Billy raised himself up, returned to the path, and moved on. He had no idea how much time had passed, but despite the knees of his pants being soaked, he felt calmer. Some of the lampposts gave off light, others had been snuffed out by vandals' stones flung through the opaque casing. It was the type of bare, low light that encouraged danger and disguise, but in his present state of mind, rejuvenated by his rest in the grass, Billy walked south on the pathway without qualms or fear.
Moving through one of those semicircular brick underpasses, the ground filled with puddles and the walls with moss no matter what the weather, Billy recognized that, in his circumstances, there was no better place for him to be. In these shadows, this part of the park had no reference to time or place. He passed a homeless old couple sleeping beneath strips of cardboard. They looked up at him, both toothless, the man with a patchy gray beard. They could have been from any era or country…; the French Revolution, resting after a day among the crowds gathered to watch the guillotine do its work, finding their only entertainment in its simplicity and precision.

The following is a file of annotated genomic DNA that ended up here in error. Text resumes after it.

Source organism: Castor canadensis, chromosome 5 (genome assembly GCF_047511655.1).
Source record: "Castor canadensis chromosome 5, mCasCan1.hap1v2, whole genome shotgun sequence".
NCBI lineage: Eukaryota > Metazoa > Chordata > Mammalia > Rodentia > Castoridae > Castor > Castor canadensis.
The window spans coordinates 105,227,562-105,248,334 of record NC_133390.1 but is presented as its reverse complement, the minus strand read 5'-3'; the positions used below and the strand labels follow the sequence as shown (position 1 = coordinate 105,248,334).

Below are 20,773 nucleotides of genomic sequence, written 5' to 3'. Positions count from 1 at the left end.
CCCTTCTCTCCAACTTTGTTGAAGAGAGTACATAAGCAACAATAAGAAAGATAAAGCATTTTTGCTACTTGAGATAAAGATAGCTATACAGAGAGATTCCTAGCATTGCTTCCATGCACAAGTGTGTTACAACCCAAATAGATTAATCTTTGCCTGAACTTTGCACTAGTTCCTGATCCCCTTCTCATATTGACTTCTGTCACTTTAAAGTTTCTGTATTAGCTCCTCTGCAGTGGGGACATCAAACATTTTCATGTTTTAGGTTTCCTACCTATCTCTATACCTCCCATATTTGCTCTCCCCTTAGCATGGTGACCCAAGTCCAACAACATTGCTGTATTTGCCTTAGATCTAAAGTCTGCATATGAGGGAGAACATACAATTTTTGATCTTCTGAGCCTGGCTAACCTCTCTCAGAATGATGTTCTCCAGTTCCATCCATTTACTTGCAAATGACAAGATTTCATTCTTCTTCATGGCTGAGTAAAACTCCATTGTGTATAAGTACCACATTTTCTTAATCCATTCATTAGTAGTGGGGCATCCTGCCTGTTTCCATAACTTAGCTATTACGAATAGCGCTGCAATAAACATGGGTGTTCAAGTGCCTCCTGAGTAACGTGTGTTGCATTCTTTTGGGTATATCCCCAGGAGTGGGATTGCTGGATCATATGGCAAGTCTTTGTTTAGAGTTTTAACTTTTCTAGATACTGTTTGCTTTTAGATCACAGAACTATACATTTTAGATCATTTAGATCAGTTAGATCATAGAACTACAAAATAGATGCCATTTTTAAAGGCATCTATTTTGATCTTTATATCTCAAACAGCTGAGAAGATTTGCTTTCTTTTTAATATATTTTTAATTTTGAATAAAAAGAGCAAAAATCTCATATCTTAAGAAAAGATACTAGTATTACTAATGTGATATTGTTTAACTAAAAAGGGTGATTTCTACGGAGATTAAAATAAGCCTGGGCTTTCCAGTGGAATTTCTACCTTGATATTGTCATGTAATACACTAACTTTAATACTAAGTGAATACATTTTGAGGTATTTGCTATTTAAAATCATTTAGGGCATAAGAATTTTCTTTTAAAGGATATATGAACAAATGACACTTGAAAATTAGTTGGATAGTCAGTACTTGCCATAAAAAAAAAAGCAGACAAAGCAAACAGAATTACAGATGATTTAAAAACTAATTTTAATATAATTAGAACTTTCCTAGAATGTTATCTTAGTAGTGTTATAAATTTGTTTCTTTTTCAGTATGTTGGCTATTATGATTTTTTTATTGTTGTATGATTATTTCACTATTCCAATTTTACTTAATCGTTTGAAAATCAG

He was speeding up, his body finally falling comfortably into place with his mind's delirious, disheveled drive. It's amazing and terrible, he thought, distinguishing the ironies out of control within you, and not being able to do a thing about them. What he needed was something to take his mind in another direction.
There was a fork in the path; Billy recognized that the turn to the left led to the zoo, remembering for no reason that the Latin word for "left" was "sinister." Within minutes, he was on a hill overlooking the zoo.
This was fate, he thought; this was exactly what he needed. Billy had loved zoos all his life. The Central Park Zoo was antiquated. It hadn't expanded its cages for the spacious simulacra of natural habitats that many modern zoos boasted. Nonetheless, there was a unique sensation walking around its minimal confines. It was the counterpoint of all those wild, exotic creatures existing right alongside the aloof residents of obscenely priced buildings on Fifth Avenue. Creatures strutting with such certainty a few short blocks away from the neurotic and trendy. This was what passed for irony in midtown Manhattan. It was all the irony people wanted in their lives, and it was all they could handle.
Halfway down the path leading into the main zoo's north entrance, Billy was confronted by an orange DayGlo sign, surrounded by a chain-link fence: CLOSED FOR RENOVATIONS.